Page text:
A children’s book that teaches young girls how to code. An apartment complex that gives residents a free bike. Gym classes that cost less the more frequently you attend. These are just some of the amazing ideas from around the world that get compiled and disseminated daily by the folks at Springwise, a company dedicated to scanning the globe for inspiring new business ideas. I mentioned this company yesterday when writing about a database of ideas that I’d like to create as they are one of the only places that I know of to maintain a database of their own.
To find out more about this amazing company and their desire to make the world a better place I exchanged emails with Chris Kreinczes, Springwise’s Managing Director. With over ten years of experience as a writer, public speaker, and trend watcher Chris has a wealth of knowledge about innovation. Here’s what he had to say:
Q: I believe that the work that you are doing over at Springwise.com is very important as you are helping to spread great ideas and promote a culture of innovation. Would you agree with that sentiment? What is it that you hope to accomplish through Springwise?
A: The primary aim of Springwise — be it online or through our presentations — is to inspire. We believe that there is room for innovation across all industries, and collaborations and genuinely creative and uninhibited thinking are the key to unlocking this. One of the advantages of a platform such as Springwise is that we cover innovations from a broad variety of sectors, enabling readers to draw inspiration from perhaps unexpected sources.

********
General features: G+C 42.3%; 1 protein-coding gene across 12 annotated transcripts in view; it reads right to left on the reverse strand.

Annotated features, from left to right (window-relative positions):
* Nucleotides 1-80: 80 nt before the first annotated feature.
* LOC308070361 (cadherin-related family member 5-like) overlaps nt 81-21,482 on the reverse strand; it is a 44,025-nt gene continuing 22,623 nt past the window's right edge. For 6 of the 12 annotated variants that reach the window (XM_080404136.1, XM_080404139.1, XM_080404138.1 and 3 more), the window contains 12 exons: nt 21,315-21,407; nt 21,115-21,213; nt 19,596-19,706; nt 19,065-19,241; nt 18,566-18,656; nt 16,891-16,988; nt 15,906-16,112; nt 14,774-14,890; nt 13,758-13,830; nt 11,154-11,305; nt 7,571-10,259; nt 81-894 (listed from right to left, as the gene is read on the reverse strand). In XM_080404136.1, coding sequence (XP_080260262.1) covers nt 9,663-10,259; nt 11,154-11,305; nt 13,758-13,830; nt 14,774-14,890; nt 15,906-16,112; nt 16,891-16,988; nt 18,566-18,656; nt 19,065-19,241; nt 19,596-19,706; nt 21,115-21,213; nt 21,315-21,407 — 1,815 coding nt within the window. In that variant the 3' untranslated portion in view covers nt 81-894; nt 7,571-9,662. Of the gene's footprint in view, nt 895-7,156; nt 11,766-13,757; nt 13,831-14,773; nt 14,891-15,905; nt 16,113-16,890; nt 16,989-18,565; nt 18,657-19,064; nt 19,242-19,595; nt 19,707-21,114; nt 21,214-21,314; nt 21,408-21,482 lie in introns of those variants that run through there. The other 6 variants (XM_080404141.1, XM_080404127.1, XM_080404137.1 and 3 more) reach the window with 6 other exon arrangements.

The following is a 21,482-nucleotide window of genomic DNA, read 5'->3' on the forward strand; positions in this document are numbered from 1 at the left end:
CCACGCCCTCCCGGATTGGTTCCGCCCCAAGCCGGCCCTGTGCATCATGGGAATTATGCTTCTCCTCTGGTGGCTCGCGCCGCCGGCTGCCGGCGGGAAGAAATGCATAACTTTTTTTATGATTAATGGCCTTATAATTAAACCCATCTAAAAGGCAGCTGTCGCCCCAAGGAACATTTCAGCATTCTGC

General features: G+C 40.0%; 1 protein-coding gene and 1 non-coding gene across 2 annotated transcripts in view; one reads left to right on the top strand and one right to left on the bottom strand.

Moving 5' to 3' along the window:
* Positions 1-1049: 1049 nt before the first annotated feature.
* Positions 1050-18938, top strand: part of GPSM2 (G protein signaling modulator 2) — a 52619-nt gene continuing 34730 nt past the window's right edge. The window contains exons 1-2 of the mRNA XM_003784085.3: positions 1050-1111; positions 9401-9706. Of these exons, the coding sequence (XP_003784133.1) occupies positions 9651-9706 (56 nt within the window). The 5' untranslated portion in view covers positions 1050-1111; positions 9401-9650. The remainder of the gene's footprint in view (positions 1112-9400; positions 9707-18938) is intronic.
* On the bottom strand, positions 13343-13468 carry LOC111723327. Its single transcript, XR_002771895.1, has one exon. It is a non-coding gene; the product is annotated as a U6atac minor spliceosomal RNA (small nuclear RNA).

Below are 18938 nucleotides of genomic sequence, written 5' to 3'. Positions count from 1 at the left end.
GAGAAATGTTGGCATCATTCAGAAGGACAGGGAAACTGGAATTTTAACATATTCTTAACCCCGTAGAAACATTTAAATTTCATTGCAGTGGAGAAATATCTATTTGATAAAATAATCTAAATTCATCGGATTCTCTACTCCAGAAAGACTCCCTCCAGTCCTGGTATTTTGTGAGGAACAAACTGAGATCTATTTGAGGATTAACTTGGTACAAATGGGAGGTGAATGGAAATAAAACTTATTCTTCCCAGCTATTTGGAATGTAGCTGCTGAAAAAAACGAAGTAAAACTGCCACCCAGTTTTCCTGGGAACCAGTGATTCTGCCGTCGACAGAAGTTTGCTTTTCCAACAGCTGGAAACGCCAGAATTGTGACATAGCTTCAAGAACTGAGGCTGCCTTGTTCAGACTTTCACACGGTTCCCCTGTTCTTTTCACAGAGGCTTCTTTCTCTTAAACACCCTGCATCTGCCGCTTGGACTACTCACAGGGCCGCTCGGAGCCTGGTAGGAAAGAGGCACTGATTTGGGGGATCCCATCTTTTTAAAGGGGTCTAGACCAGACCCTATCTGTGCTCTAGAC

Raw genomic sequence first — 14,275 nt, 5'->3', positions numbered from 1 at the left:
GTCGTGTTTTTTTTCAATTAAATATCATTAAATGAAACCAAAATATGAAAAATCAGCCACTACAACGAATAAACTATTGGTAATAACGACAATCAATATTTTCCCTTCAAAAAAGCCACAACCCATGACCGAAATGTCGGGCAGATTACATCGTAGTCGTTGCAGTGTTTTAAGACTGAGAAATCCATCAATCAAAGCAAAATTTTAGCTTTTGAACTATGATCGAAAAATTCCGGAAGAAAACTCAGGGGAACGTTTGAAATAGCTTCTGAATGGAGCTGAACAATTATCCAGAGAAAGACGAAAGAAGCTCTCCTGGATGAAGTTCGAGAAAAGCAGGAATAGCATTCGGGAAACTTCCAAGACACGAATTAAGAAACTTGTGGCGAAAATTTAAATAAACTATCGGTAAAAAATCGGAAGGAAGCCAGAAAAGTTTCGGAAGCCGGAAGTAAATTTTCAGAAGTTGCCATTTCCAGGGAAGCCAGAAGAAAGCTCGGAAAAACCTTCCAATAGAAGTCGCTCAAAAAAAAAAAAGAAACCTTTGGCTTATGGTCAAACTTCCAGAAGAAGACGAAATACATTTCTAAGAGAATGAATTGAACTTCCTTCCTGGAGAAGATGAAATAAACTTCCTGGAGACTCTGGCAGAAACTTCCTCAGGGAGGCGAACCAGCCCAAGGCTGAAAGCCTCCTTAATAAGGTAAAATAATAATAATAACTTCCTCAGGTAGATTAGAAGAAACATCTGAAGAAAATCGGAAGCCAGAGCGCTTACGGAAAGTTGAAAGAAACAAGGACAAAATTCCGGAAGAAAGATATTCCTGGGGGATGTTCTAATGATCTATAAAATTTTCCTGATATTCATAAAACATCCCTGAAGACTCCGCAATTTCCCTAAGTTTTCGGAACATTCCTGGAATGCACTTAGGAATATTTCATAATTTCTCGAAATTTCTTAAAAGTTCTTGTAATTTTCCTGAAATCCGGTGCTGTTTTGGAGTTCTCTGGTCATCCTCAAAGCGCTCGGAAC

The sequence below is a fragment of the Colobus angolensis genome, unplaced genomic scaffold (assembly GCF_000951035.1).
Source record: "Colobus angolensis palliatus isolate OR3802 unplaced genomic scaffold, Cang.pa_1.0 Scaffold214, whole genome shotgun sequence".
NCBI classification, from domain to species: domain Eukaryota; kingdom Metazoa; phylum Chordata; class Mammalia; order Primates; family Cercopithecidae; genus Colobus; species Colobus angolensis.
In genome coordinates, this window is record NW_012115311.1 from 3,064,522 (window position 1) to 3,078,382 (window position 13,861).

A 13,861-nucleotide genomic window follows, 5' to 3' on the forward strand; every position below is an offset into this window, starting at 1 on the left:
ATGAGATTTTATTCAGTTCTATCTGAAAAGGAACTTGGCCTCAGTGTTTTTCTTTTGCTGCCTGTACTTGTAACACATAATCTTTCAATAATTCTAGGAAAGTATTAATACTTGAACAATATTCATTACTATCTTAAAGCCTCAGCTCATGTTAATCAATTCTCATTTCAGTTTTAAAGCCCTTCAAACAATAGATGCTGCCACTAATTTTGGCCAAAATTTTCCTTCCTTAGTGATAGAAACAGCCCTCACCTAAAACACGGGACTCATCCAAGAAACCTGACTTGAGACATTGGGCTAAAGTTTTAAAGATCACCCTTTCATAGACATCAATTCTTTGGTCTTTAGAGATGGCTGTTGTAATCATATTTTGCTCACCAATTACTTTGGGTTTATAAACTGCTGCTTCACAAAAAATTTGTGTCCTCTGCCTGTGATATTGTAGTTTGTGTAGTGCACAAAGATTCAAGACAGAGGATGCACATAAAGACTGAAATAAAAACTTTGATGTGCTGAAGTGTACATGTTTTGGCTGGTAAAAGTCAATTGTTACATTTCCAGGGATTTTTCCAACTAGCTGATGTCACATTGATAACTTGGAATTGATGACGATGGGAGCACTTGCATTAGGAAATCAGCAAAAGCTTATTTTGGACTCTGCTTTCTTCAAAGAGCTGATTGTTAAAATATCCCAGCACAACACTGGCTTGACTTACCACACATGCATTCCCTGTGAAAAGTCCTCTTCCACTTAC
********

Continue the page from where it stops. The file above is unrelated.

Q: You’ve been described as an innovation expert. In your opinion what kind of innovations can we expect to see over the next decade? What’s going to be the next big thing? Will it be 3-D printing? A new material like Graphene? Something else?
A: Certainly wearable technology is the next major frontier for digital. All of the big players are moving with pace into this area, and startups will be pushing the possibilities at the same time. 3D printing has been around for a while now, but as materials become cheaper and printers become more capable, it could soon have it’s day in the mainstream. The exciting thing here is that it’s a technology which will have ramifications everywhere, from supply chains, to retail environments, to clothing.
Q: Everyday, you and your team have to come up with three new inspirational business ideas. Is it ever a struggle to live up to that standard?
A: We have a team of 17,000 Spotters globally who send in roughly one hundred innovations a day, sourced from around the world. With that many ideas to analyse we usually have the opposite problem, whereby it’s hard to limit ourselves to 15 a week.
Q: What separates a great idea from the pack? Are there certain things that you look for when evaluating a product or company?
A: Our main criteria is that the innovation must be in some way genuinely innovative. Another company offering a “Buy One Give One Model” won’t cut it, unless it’s a genuinely remarkable and unexpected application. We’re looking for the model or central premise itself to be innovative. Secondly, the company must have just come to market, or be on the brink of coming to market — we steer clear of concepts that may never materialise. Lastly, we’re always interested in a range of ideas from across the globe, as well as a strong mix of digital and physical innovations.